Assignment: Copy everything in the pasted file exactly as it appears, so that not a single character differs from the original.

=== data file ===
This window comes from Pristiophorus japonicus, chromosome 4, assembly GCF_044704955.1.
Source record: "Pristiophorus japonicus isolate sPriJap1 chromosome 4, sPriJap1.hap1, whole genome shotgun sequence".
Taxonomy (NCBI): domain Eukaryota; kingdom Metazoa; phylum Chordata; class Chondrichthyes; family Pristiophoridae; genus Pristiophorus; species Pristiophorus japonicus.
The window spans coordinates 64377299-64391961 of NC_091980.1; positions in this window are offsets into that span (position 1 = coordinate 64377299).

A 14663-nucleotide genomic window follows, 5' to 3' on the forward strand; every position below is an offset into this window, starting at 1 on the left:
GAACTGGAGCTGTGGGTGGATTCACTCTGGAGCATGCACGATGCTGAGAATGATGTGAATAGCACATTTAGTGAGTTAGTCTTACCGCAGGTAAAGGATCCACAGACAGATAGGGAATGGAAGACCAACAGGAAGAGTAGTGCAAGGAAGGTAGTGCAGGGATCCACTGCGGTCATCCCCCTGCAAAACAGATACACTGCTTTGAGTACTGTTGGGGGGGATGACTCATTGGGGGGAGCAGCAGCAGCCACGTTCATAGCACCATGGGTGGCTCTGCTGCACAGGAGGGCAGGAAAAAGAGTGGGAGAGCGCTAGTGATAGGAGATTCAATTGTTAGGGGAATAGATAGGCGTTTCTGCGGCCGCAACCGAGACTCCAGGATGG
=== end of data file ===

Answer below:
This window comes from Pristiophorus japonicus, chromosome 4, assembly GCF_044704955.1.
Source record: "Pristiophorus japonicus isolate sPriJap1 chromosome 4, sPriJap1.hap1, whole genome shotgun sequence".
Taxonomy (NCBI): domain Eukaryota; kingdom Metazoa; phylum Chordata; class Chondrichthyes; family Pristiophoridae; genus Pristiophorus; species Pristiophorus japonicus.
The window spans coordinates 64377299-64391961 of NC_091980.1; positions in this window are offsets into that span (position 1 = coordinate 64377299).

A 14663-nucleotide genomic window follows, 5' to 3' on the forward strand; every position below is an offset into this window, starting at 1 on the left:
GAACTGGAGCTGTGGGTGGATTCACTCTGGAGCATGCACGATGCTGAGAATGATGTGAATAGCACATTTAGTGAGTTAGTCTTACCGCAGGTAAAGGATCCACAGACAGATAGGGAATGGAAGACCAACAGGAAGAGTAGTGCAAGGAAGGTAGTGCAGGGATCCACTGCGGTCATCCCCCTGCAAAACAGATACACTGCTTTGAGTACTGTTGGGGGGGATGACTCATTGGGGGGAGCAGCAGCAGCCACGTTCATAGCACCATGGGTGGCTCTGCTGCACAGGAGGGCAGGAAAAAGAGTGGGAGAGCGCTAGTGATAGGAGATTCAATTGTTAGGGGAATAGATAGGCGTTTCTGCGGCCGCAACCGAGACTCCAGGATGG